China still has “a long way to go” before its citizens can enjoy full human rights, a senior Chinese official said in a rare admission of the challenges ahead, pointing to social conflict and even rising house prices as stumbling blocks.
Wang Chen, head of the State Council Information Office, said in a speech published in the English-language China Daily Wednesday that while China had made remarkable developments on this front, the way forward would be hard.
“Affected and restricted by natural, historical and cultural factors, and economic and social development levels, the cause of human rights in China is still facing many difficulties and challenges, and there is still a long way to go before achieving the lofty goal of the Chinese citizens fully enjoying human rights,” Wang said.
“Our national development remains significantly unbalanced and uncoordinated because of … wide gaps in income distribution, increasing pressures on prices, soaring housing prices in some cities, food safety problems, insufficient and unevenly distributed educational and medical resources, unbalanced urban and rural development, and increasing social conflicts caused by illegal land requisitioning,” he said.
China has long rejected criticism of its human rights’ record, saying providing food, clothing, housing and economic growth are far more relevant for developing countries like it, pointing to success at lifting millions out of poverty…
Wang said that China plans to draft a new “human rights action plan” for 2012-2015, “with the aim of expanding democracy, enhancing the rule of law, improving the people’s livelihood and safeguarding human rights…”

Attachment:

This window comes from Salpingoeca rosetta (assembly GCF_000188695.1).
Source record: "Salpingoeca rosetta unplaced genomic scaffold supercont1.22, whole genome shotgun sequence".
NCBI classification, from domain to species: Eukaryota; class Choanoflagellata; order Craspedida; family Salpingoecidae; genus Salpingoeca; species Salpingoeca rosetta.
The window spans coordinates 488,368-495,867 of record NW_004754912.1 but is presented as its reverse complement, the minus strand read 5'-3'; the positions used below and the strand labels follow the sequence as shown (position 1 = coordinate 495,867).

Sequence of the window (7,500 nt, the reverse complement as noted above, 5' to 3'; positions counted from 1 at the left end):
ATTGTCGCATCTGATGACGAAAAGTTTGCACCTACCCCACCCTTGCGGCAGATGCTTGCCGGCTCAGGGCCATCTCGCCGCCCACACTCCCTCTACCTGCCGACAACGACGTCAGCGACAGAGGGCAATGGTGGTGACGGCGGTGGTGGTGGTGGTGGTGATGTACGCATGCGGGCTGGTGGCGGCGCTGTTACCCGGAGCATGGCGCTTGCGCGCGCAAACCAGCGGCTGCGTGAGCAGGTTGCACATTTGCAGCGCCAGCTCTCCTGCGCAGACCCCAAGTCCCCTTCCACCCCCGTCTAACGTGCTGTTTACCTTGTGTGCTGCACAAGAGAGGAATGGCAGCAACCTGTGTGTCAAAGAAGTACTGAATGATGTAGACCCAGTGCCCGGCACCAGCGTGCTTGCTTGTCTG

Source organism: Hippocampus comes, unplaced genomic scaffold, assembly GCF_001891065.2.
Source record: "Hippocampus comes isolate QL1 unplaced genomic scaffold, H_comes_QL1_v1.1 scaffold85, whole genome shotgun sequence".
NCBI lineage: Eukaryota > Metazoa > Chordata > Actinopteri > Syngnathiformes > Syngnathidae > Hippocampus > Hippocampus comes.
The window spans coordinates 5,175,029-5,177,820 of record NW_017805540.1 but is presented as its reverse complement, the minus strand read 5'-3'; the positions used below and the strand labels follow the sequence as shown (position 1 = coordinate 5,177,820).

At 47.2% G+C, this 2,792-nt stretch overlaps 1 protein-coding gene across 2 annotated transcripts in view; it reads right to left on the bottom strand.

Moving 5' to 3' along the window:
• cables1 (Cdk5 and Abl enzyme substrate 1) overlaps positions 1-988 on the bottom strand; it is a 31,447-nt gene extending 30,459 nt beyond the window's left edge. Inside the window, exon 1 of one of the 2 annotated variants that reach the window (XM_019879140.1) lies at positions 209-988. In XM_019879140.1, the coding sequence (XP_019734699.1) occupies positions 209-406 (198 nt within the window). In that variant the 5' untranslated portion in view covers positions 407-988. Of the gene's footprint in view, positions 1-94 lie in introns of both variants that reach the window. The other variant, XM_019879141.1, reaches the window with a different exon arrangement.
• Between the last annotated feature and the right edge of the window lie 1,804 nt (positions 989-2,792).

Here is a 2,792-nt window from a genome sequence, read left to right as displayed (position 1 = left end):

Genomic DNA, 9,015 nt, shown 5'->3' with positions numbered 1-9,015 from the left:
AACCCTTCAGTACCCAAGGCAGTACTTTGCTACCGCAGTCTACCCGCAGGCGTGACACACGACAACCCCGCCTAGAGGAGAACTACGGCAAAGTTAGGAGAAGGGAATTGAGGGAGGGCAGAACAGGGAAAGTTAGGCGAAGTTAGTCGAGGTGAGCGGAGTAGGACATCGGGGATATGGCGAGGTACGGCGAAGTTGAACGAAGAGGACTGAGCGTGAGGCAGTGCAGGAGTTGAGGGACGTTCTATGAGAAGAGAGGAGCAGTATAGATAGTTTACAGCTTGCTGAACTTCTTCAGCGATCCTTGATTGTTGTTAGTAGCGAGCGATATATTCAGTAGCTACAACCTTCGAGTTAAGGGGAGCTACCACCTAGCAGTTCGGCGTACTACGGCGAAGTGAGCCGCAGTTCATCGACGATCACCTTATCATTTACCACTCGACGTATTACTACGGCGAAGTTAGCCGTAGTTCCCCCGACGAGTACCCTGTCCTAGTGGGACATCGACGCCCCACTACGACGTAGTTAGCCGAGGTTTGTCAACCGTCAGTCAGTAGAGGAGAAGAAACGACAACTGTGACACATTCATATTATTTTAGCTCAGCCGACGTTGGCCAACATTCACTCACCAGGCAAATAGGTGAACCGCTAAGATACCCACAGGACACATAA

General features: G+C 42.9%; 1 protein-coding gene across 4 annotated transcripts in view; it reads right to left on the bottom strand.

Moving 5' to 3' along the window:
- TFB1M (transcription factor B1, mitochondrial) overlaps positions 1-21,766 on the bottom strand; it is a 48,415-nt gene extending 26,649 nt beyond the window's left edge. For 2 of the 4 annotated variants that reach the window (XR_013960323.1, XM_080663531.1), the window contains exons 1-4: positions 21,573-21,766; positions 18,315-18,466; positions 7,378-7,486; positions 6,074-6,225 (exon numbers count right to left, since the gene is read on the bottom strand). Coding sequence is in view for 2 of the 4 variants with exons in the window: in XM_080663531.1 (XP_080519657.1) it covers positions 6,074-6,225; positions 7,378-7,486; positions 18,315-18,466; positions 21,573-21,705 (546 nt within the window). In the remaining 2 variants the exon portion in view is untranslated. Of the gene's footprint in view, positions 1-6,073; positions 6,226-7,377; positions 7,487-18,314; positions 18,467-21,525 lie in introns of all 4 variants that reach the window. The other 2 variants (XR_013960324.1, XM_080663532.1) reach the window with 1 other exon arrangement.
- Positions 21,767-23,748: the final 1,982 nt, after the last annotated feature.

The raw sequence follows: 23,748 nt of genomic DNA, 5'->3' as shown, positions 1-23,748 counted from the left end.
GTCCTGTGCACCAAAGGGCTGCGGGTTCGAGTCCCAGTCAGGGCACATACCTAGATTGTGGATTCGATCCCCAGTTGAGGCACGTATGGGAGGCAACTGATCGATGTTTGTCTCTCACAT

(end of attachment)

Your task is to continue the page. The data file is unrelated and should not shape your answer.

Wang’s comments underscore Beijing’s continuing concerns about rising discontent sparked by a growing wealth gap, rampant corruption and illegal land seizures, issues that the current crop of top leaders have staked their legacy on.
You can accept or ignore what little analysis threads through the Reuters article. I’d suggest reading the original via the link up top. Personally, my experience with dialogue on the future course of China’s economy, political forms and human rights has been exactly what I expected – and satisfying.
Once Westerners get past their “superior” attitudes, find an avenue of discourse among their peers in China’s economy and government, the discussion can be satisfying, assuring. I can ramble on in several directions about existential quotients; but, the negatives dragging most on the Chinese side of the discussion are inertia and ennui – both deriving from a national identity and culture that has millennia of history. Something few Westerners appreciate.
The truly critical part of the analysis still devolves to a materialist dialectic that essentially says – “we will expand human rights when we can afford it”. There are simple parallels in the West in the changing relationships within what we understand as a family. Americans, Brits and most Europeans think romantic love, for example, has always been the defining characteristic of marriage. Historically, that’s a relatively recent phenomenon. Even though “eternal” is what you have been told by Walt Disney and John Wayne, even Tony Richardson and Leslie Howard. But, it didn’t become mainstream until families could afford the choice.
Maybe that’s a sloppy metaphor; but, I’m not about to haul out whole chapters of Engels or Morgan to add to your studies of history. I’m just letting you know – that’s where China’s ideologues are coming from.